For Lydia Hernandez, the numbers don’t add up.
Every morning, she reports to work at the Hilton at Penn’s Landing on the Delaware River, where she has to clean 14 rooms. That’s down from the 16-room quota pre-pandemic, but the workload for her 8½-hour shift is still unmanageable, she says.
During the health crisis, Hernandez, 58, has noticed that the hotel’s clientele has shifted away from its normal business travelers, and some guests are leaving rooms in worse shape than she’s seen in most of her 15 years at the hotel. And because of city and state orders, she has to clean and disinfect rooms more thoroughly than before, focusing on parts of the room that previously weren’t so important: light fixtures, doorknobs, remote controls. On top of that, she said, management has made it clear it doesn’t want workers putting in overtime.
“We try our best,” she said. “We try to disinfect everything. But we can’t do it the way we want to because we got 13 other rooms to do.”
Philadelphia’s hotel industry was gutted when the city went into lock down to slow the spread of the coronavirus. More than half of the city’s approximately 50 hotels suspended operations. Occupancy dropped to 22% in early April. And thousands of workers were laid off.
Now, as occupancy creeps back up and hotels start to recall staff, workers are fighting for policies that will give them the ability to follow city and state public-health orders. Otherwise, they say, employees and guests are all at risk. It’s a problem plaguing workers in many industries trying to reopen and especially urgent as the city had not issued any fines or cease-operation orders to businesses breaking the rules as of late last month.
Hotels are complying with some of the more visible parts of the COVID guidelines, like installing plastic glass barriers between staff and guests at front desks, said Katharine Cristiani, executive vice president at Unite Here Local 274, a union that represents Philly hotel workers, including those at the Hilton at Penn’s Landing, where workers held a demonstration Sunday at noon. But hotels are not always following the rules that are harder to spot in a hotel lobby, like disinfecting high-touch surfaces every four hours or requiring guests to wear masks.
“It’s not just a worker safety issue,” Cristiani said. “It’s a public health issue.”
Jason Dunlap, a houseman at the Hilton at Penn’s Landing, says the lobby attendant who is in charge of disinfecting high-touch surfaces such as elevator buttons, works from noon to 8 p.m. Outside of those hours, no one on staff is doing that job.
And though the hotel requires guests to wear masks, it is no one’s job to enforce that rule, and guests regularly flout it, Dunlap said. The 39-year-old father of four is currently self-isolating in his North Philly home and awaiting COVID-19 test results because he broke up a fight between two guests. One said the other gave him the virus. Neither was wearing a mask.
Hernandez, the housekeeper, said guests often come up to her without a mask to ask for linens or towels, and she has to tell them to stay six feet away and to put on a mask.
The Hilton at Penn’s Landing, which is run by Pyramid Hotel Group, said in a statement that “we meet or exceed all guidance from the federal government and CDC, WHO, the Commonwealth of Pennsylvania and the City of Philadelphia, which include the frequent cleaning of high-traffic and high-touch locations throughout the hotel with cleaning products approved by the EPA.”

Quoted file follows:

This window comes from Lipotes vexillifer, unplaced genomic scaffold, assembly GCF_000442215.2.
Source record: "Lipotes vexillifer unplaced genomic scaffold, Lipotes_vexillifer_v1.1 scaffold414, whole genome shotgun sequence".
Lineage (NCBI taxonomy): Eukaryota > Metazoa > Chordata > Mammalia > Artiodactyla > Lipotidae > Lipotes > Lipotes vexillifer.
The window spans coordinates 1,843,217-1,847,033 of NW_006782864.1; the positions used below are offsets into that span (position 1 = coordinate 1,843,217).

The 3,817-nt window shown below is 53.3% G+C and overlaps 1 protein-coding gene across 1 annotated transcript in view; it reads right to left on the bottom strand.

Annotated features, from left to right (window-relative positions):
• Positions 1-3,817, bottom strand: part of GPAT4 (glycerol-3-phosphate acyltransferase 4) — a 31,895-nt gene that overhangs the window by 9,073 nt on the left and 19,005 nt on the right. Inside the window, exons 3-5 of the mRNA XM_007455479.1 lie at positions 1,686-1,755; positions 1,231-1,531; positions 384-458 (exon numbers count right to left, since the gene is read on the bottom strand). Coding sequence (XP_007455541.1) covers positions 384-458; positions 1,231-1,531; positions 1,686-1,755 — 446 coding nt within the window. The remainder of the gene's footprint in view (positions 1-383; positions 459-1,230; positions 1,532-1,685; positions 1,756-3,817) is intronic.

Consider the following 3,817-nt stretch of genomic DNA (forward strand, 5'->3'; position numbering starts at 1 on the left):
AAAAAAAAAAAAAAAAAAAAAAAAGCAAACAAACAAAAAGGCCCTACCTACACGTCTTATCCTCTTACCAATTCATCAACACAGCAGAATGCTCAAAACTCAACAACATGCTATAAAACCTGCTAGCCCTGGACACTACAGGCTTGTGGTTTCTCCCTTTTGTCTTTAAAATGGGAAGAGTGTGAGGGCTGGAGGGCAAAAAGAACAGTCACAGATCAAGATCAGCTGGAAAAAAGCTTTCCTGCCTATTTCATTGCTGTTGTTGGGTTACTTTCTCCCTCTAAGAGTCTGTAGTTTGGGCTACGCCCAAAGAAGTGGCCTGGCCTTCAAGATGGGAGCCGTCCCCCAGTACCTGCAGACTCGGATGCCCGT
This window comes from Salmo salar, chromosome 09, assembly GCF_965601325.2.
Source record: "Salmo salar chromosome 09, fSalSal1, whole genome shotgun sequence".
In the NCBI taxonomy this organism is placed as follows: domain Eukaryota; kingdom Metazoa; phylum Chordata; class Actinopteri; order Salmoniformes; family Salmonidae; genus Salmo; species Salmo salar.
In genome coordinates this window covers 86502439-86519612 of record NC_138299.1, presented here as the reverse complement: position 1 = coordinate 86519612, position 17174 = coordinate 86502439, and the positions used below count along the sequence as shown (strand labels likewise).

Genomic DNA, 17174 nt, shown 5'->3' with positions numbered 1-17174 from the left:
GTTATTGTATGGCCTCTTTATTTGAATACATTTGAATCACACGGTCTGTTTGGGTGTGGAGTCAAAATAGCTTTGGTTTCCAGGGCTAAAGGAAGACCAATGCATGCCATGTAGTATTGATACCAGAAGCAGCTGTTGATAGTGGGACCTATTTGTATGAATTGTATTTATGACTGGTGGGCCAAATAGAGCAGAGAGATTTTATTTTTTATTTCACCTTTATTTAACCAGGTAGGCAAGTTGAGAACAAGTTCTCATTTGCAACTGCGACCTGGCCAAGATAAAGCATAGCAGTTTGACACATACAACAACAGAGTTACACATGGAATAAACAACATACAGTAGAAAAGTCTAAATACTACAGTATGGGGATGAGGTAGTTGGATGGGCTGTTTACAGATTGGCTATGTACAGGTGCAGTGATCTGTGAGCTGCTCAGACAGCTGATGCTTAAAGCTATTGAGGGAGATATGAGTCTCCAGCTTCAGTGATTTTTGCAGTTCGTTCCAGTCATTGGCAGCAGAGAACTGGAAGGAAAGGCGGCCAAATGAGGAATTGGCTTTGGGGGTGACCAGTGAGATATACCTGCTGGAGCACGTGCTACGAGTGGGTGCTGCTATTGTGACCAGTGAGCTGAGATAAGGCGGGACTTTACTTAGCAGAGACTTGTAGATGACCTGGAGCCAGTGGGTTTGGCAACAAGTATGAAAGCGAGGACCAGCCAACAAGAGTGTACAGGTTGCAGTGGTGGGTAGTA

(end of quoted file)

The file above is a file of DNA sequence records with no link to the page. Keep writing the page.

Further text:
The hotel added that it has “maintained an open line of communication with housekeepers regarding their workload during the pandemic and has been, and will continue to be, flexible regarding the number of rooms that it expects housekeepers to clean on a daily basis as part of its commitment to keeping all team members safe.”
Hotels have generally lowered room quotas for housekeepers during the pandemic so they can take extra cleaning measures, said Ed Grose, executive director of the Greater Philadelphia Hotel Association.
Hotels are requiring guests to wear masks, he said, but wasn’t sure whether there were consequences for guests who did not follow that rule. He said that’s up to each individual hotel.
Although the number of guests has been steadily growing, Grose said occupancy was still just over 30% on July 4, the best day in recent months.
“We’re working hard to let people know our hotels are clean and safe,” he said.
Of the thousands of hotel workers laid off in Philly, he said, not many have been called back so far. Of the 1,000 hotel workers that Unite Here represented during pre-pandemic times, about 200 are working right now, Cristiani said.
In New York, Unite Here and the hotel industry cut a deal that lowered workload by 25% for housekeepers so that they could effectively clean rooms to the standards necessary. In Philadelphia, Cristiani said Unite Here is fighting for a similar deal, as well as staffers to ensure that guests are wearing masks and to do the round-the-clock cleaning required by the city and state health orders.
Hernandez, who lives in West Philly with her two “grandbabies,” said she hoped management would reduce the workload for her and her coworkers because of the stress and strain on their bodies.
“We’re all in pain,” she said. “Everything hurts.”
She’s also worried about her health. “I can’t afford to get sick,” she said, “and give it to my two little ones and my daughter.”